Page 17 - New Jersey Cooperator January 2019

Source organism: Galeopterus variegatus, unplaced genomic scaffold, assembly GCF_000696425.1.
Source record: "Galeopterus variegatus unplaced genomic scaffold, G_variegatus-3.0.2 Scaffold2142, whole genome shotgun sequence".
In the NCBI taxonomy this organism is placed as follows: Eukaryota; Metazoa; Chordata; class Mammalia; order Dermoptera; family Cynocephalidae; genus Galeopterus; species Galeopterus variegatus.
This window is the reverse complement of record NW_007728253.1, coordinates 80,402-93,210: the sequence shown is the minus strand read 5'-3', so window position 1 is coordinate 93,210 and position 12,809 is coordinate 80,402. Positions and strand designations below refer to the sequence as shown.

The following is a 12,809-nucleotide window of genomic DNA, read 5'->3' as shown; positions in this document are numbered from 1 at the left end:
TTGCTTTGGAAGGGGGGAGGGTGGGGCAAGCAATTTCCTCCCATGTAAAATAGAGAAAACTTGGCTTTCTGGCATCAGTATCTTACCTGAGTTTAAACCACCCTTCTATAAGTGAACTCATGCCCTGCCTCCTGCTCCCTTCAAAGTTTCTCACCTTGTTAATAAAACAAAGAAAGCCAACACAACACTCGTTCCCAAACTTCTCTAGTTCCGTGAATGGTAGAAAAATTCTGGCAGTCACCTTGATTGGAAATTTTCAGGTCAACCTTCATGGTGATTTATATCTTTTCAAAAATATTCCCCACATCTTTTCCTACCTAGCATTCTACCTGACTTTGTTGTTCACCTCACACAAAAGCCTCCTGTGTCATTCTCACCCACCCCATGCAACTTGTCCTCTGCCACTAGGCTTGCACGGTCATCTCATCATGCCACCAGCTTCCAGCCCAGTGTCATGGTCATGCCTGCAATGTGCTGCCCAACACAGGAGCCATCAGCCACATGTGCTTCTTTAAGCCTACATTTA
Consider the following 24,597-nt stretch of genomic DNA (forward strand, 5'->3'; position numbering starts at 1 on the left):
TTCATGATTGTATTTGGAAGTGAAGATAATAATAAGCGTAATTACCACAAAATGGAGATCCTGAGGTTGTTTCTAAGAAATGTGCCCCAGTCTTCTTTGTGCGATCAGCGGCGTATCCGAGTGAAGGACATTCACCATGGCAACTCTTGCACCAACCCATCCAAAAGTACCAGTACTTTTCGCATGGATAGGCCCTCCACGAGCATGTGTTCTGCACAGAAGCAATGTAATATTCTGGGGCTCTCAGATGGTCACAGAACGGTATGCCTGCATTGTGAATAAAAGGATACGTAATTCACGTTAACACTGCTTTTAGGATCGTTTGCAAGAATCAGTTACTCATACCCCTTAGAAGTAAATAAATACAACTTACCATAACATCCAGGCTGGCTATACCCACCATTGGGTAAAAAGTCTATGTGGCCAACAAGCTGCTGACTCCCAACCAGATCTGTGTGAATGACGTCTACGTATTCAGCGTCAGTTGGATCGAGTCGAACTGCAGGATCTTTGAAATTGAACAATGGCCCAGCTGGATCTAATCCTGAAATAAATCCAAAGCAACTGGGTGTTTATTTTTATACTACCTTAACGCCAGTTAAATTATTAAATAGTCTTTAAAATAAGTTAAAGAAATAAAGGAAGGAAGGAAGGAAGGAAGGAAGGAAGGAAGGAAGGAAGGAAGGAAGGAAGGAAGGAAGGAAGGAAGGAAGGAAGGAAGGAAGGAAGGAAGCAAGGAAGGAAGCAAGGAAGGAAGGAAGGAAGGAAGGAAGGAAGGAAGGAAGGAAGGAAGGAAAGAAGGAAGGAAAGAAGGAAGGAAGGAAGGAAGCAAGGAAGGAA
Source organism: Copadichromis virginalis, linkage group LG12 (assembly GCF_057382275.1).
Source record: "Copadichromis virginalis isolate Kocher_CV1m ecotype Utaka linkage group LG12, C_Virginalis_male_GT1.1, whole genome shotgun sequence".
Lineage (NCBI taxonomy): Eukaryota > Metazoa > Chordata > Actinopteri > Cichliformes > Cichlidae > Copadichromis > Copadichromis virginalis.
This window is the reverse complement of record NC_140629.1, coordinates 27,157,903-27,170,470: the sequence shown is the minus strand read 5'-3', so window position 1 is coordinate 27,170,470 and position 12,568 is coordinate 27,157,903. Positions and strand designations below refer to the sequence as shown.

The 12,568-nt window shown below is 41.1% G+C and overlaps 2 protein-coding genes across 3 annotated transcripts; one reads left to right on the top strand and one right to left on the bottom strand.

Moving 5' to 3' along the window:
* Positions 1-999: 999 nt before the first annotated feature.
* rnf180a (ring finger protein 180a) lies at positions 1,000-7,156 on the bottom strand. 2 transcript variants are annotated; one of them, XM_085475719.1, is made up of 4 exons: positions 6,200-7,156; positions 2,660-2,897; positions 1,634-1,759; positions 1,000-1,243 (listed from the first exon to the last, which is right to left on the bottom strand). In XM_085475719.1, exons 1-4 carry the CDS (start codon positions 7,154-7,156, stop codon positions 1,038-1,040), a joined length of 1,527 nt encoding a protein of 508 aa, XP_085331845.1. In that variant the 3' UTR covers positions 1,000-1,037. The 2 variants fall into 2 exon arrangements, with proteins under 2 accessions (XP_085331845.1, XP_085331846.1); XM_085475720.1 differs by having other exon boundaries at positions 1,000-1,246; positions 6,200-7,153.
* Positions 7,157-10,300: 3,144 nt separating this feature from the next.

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NJCOOPERATOR.COM  THE NEW JERSEY COOPERATOR —  JANUARY 2019    17  morning for years; we may encourage them   to  re-clean  in  the  evenings  as  well,  since   residents coming home from work or er-  rands may want to enter a pristine build-  ing, regardless of time of day. We also make   sure that all rubbish and recycling is prop-  erly managed. If needed, we will prepare   a detailed hour-by-hour job description   which staff can easily follow to make sure   all areas of concern are being addressed.  “We also recommend that the super   come to the board meetings to discuss   maintenance and operations. The super   is best prepared to answer questions on   maintenance issues regarding specific   apartments. The super should also be in-  volved in which capital projects are being   considered. Their knowledge and insight   is critical as to which project must be ad-  dressed and which can be held until the   subsequent year.  “Having an experienced and capable su-  per can save a building thousands of dollars   in repair costs. If repairs can be handled   in-house, that will benefit the owners. For   example, if a super can replace a shower   body and install bath tiles, the association   can avoid hiring a plumber and contractor.   Similarly, a super who can make boiler or   burner repairs is in high demand.”  Marian Servidio, Owner of the Park   Place Management Company in South Burl-  ington, Vermont:  “We actually don’t have a support staff   per se. But for new owners, we send out   a welcome letter and a list of information   on how to operate their thermostat, who   to call for what particular service, and that   type of thing. Then, we have Community   Associations Institute (CAI) information   about the various officers’ positions which   we circulate to board members, and offer   to host an orientation meeting for any new   or incoming board members that require   guidance.”          n  Mike Odenthal is a staff writer/reporter   with The New Jersey Cooperator.  WELCOME...  continued from page 15  association documents specifically pro-  hibit that. “Some argue that, if elected by   the community, the concern ends there,   because the people have spoken,” says   Daddario. “But I believe that it depends   on the circumstances. In any event, if a   community finds \\\[non-resident board   members\\\] to present a problem, amend-  ment of the governing documents pres-  ents a straightforward solution. If the   amendment  passes  by  requisite  vote  of   the owners, then residency can become   a qualification for serving on the board.”  And again, residents should scruti-  nize all candidates for the board based on   what they plan to do for the community   at-large, regardless as to whether they   live in 3C or Boca Raton. “The communi-  ty should vote for board members whom   they respect and feel will look out for the   best interests of the entire community,   regardless as to whether they reside in   said community or not,” says Bergenfeld.   “Look at the experience of the individual   and what that person brings to the table.   Does the person have adequate time to   serve? Do they have relevant experience?   (Although the latter is not necessarily es-  sential). Will the person serve the best   interests of the community? All of those   things are important to the residents and   for a board member, more so than where   that board member resides.”                  n  Mike Odenthal is a staff writer/reporter   for The New Jersey Cooperator.   they used to use. This vinyl has a bet-  ter transmission loss factor than lead to   eliminate sound, and it’s only an 1/8th of   an inch thick.”   But  what  if  your  building  is  already   up, and the sound just keeps on com-  ing? Marsh suggests that you can either   put up a false wall between your place   and the next apartment, which could cost   you a few square inches of space. But she   says that may be well worth it for a good   night’s sleep. Or you could build a closet   along the offending wall and use it to   store clothes and toys, sure to absorb the   sound. She relates one client who’s neigh-  bor had a very regular schedule for his   “personal life.” Saturday morning comes   once a week, as the adage says. The   neighbor was like clockwork, and very   noisy.  Marsh  suggested  adding  a  false   wall, which would have absorbed the   sound. Ultimately, the client chose to do   nothing. Perhaps the neighbor changed   his schedule.  What’s New and Improving?   “More innovative sound control   products have been patented in the last   few years than ever before,” says Schnitta.   “Before where there wasn’t a solution;   now we have one. A good example is a   type of pad that if you put this down be-  SOUNDPROOFING...  continued from page 13  fore you pour concrete for a foundation,   it will inhibit subway noise if there is one   nearby. Knowing that resiliency is an im-  portant piece of the solution set for walls,   there are new clips that have neoprene   pads integral  to the design  to prevent   connecting drywall to channel sound.   Also, a lot of attention to acoustic leakage   points like wrapping the backs of outlets   helps.  An  acoustic  muffler  will  inhibit   sound from coming through recessed   lights that are not fully insulated cans.”   Clearly, every little bit helps.                      n  A J Sidransky is a staff writer/reporter for   The New Jersey Cooperator, and a published 

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